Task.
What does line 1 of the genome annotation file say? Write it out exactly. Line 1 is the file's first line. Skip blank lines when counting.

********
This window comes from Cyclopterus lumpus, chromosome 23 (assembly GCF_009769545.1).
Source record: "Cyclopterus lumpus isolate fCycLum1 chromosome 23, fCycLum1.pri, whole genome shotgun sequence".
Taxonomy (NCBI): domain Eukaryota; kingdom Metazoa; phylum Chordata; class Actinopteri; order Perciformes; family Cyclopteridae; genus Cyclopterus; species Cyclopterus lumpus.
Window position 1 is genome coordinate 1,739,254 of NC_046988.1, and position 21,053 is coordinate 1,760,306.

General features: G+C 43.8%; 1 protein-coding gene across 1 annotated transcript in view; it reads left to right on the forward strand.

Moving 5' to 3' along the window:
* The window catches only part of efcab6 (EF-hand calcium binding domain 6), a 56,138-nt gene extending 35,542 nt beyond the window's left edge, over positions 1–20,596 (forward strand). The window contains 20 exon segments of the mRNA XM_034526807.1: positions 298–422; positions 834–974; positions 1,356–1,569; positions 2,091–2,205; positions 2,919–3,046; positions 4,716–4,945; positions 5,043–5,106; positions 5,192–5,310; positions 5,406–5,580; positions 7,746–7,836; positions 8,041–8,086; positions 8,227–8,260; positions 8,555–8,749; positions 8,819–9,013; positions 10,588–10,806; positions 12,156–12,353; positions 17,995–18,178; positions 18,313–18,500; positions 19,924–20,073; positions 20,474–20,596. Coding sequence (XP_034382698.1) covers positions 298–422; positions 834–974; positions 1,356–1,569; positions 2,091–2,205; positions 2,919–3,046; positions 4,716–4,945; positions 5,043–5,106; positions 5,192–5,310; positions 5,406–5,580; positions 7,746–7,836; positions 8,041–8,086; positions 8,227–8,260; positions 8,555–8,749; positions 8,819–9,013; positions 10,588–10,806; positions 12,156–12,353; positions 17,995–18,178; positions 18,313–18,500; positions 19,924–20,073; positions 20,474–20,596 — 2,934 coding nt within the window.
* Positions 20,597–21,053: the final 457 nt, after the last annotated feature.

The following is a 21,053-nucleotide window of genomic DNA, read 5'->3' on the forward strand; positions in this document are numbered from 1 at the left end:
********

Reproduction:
This window comes from Cyclopterus lumpus, chromosome 23 (assembly GCF_009769545.1).